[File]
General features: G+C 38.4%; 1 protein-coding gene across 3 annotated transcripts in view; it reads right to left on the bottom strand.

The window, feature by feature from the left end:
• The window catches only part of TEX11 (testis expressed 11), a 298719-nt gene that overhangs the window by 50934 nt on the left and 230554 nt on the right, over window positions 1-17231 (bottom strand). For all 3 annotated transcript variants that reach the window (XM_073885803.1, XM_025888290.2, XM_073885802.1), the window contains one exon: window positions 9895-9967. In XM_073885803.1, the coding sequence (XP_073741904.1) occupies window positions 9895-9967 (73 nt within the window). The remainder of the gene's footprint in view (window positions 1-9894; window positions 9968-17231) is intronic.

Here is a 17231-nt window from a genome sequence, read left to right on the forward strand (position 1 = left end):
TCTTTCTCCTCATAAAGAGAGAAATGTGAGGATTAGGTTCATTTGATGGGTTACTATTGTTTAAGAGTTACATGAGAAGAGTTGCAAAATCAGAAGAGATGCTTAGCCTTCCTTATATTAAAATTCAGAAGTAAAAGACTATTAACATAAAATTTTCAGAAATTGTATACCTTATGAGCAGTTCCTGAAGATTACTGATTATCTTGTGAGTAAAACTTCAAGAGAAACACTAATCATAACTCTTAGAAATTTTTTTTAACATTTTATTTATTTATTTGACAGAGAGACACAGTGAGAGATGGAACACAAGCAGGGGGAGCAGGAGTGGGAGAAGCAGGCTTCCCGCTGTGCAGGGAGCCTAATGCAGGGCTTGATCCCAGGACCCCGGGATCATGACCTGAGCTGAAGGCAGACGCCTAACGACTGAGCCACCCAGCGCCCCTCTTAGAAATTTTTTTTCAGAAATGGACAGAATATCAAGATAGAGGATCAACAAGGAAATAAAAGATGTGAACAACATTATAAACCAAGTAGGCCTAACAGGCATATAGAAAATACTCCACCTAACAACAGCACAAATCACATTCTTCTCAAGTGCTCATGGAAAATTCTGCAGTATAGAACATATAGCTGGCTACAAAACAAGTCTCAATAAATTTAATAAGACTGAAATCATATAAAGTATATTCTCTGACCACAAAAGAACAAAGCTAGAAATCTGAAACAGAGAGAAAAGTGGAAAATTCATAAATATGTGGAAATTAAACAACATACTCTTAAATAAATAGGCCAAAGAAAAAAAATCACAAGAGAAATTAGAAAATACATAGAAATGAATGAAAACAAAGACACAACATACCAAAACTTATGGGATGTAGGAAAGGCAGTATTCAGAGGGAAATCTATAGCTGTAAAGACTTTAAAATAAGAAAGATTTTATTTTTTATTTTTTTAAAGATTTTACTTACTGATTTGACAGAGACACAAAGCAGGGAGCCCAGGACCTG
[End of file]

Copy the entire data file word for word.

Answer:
General features: G+C 38.4%; 1 protein-coding gene across 3 annotated transcripts in view; it reads right to left on the bottom strand.

The window, feature by feature from the left end:
• The window catches only part of TEX11 (testis expressed 11), a 298719-nt gene that overhangs the window by 50934 nt on the left and 230554 nt on the right, over window positions 1-17231 (bottom strand). For all 3 annotated transcript variants that reach the window (XM_073885803.1, XM_025888290.2, XM_073885802.1), the window contains one exon: window positions 9895-9967. In XM_073885803.1, the coding sequence (XP_073741904.1) occupies window positions 9895-9967 (73 nt within the window). The remainder of the gene's footprint in view (window positions 1-9894; window positions 9968-17231) is intronic.

Here is a 17231-nt window from a genome sequence, read left to right on the forward strand (position 1 = left end):
TCTTTCTCCTCATAAAGAGAGAAATGTGAGGATTAGGTTCATTTGATGGGTTACTATTGTTTAAGAGTTACATGAGAAGAGTTGCAAAATCAGAAGAGATGCTTAGCCTTCCTTATATTAAAATTCAGAAGTAAAAGACTATTAACATAAAATTTTCAGAAATTGTATACCTTATGAGCAGTTCCTGAAGATTACTGATTATCTTGTGAGTAAAACTTCAAGAGAAACACTAATCATAACTCTTAGAAATTTTTTTTAACATTTTATTTATTTATTTGACAGAGAGACACAGTGAGAGATGGAACACAAGCAGGGGGAGCAGGAGTGGGAGAAGCAGGCTTCCCGCTGTGCAGGGAGCCTAATGCAGGGCTTGATCCCAGGACCCCGGGATCATGACCTGAGCTGAAGGCAGACGCCTAACGACTGAGCCACCCAGCGCCCCTCTTAGAAATTTTTTTTCAGAAATGGACAGAATATCAAGATAGAGGATCAACAAGGAAATAAAAGATGTGAACAACATTATAAACCAAGTAGGCCTAACAGGCATATAGAAAATACTCCACCTAACAACAGCACAAATCACATTCTTCTCAAGTGCTCATGGAAAATTCTGCAGTATAGAACATATAGCTGGCTACAAAACAAGTCTCAATAAATTTAATAAGACTGAAATCATATAAAGTATATTCTCTGACCACAAAAGAACAAAGCTAGAAATCTGAAACAGAGAGAAAAGTGGAAAATTCATAAATATGTGGAAATTAAACAACATACTCTTAAATAAATAGGCCAAAGAAAAAAAATCACAAGAGAAATTAGAAAATACATAGAAATGAATGAAAACAAAGACACAACATACCAAAACTTATGGGATGTAGGAAAGGCAGTATTCAGAGGGAAATCTATAGCTGTAAAGACTTTAAAATAAGAAAGATTTTATTTTTTATTTTTTTAAAGATTTTACTTACTGATTTGACAGAGACACAAAGCAGGGAGCCCAGGACCTG